There’s an upgrade system, but it’s very simple and rarely amounts to anything other than increasing the range or frequency of your powers. What puzzles there are, are all heavily signposted and although the game often features sequences reminiscent of that bit from X-Men: Days of Future Past, where Quicksilver is moving objects and bullets around as they lay suspended in space, they’re just cosmetic asides and don’t affect the gameplay.
The end result is a game that feels repetitive after just a few hours of play, and is so easy on the normal difficulty that you begin to sleep walk through the whole experience whether you’re playing the game or just watching it.
Rather than a blend of TV and games it quickly becomes obvious that the two very different forms of media are simply sandwiched together, interacting with each other in a far less profound way than Remedy initially implied. You play three chapters of the game, make a binary moral decision (as the bad guy), watch a 20-minute live action show, then go back to the game. We’re not going to say it’s a good idea in theory because we’re not sure it is, but instead we ask simply: why? What did Remedy hope to gain from it and what is it about the story that they felt necessitated mixing the entertainment equivalents of oil and water?
Neither the plot nor characters are complex enough to justify the jarring switch from playing a video game to watching 20 minutes of inoffensive TV. Apart from a large amount of screen tearing the graphics in the game are very good, with excellent likenesses of actors such as Shawn Ashmore (Iceman from the X-Men films) and Aidan Gillen (Littlefinger from Game of Thrones). If the script required some special subtlety in acting, that motion capture couldn’t pick up, we’d perhaps understand the need for the live action sequences. But there’s nothing here that couldn’t have been done in-game. And plenty that probably didn’t need to be done at all, given how unremarkable the plot is.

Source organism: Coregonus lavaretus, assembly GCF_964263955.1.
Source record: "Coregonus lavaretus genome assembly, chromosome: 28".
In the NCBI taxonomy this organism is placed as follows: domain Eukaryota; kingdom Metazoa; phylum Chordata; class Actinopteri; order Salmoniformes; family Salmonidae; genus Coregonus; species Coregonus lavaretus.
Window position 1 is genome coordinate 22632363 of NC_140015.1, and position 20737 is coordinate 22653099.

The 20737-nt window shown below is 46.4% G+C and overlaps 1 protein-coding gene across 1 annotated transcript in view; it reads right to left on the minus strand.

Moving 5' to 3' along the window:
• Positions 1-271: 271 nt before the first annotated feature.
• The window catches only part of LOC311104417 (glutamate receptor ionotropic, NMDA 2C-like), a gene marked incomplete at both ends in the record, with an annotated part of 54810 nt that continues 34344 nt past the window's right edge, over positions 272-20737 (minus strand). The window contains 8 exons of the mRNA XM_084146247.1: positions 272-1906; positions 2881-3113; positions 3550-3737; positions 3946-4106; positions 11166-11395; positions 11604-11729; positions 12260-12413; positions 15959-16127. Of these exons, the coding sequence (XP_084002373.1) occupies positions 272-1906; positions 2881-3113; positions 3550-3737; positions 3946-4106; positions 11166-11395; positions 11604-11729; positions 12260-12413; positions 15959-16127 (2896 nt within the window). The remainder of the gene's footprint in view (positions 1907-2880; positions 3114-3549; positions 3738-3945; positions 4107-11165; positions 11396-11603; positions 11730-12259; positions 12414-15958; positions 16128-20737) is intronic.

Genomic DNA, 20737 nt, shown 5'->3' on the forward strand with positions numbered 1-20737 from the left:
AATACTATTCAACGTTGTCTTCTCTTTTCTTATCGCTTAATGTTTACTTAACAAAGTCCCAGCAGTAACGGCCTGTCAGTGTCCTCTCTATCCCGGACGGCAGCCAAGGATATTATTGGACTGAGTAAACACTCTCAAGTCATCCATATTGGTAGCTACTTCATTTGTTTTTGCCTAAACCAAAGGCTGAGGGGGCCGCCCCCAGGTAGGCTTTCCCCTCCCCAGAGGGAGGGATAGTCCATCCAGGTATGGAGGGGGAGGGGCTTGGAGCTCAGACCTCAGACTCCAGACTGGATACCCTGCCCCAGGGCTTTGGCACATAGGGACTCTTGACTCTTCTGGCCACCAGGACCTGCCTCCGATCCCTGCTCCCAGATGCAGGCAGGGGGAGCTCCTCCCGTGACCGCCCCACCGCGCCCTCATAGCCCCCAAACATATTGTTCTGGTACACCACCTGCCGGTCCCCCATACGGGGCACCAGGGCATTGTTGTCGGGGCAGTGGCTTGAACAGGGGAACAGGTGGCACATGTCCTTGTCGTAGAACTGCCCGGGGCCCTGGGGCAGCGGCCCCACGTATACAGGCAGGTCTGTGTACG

Even the big decisions are underwhelming, as there are actually very few of them and most don’t involve any real moral choice – just a coin flip between two fairly abstract plot points. More dammingly they don’t really make much difference to the game itself, creating only minor changes, such as a different non-player character in the gameplay or a few minutes of alternative footage in the TV segment.
None of this represents any terrible failing on the part of the game, but it does seem a very strange direction to take what is at heart a very straightforward experience. It’s also a very short one, and a single play through to your first ending doesn’t involve much more than eight hours of gameplay. Playing through every eventuality will take much longer, but the ratio of new scenes to old is low enough that most of that will just be repetition of things you’ve already seen and done.
Nothing about Quantum Break is bad, but it’s a crude mix of very basic and largely incompatible ingredients. Far from being a disaster it just feels undercooked. Not enough to give you salmonella, but certainly enough to make you wish for something more substantial to get your teeth into.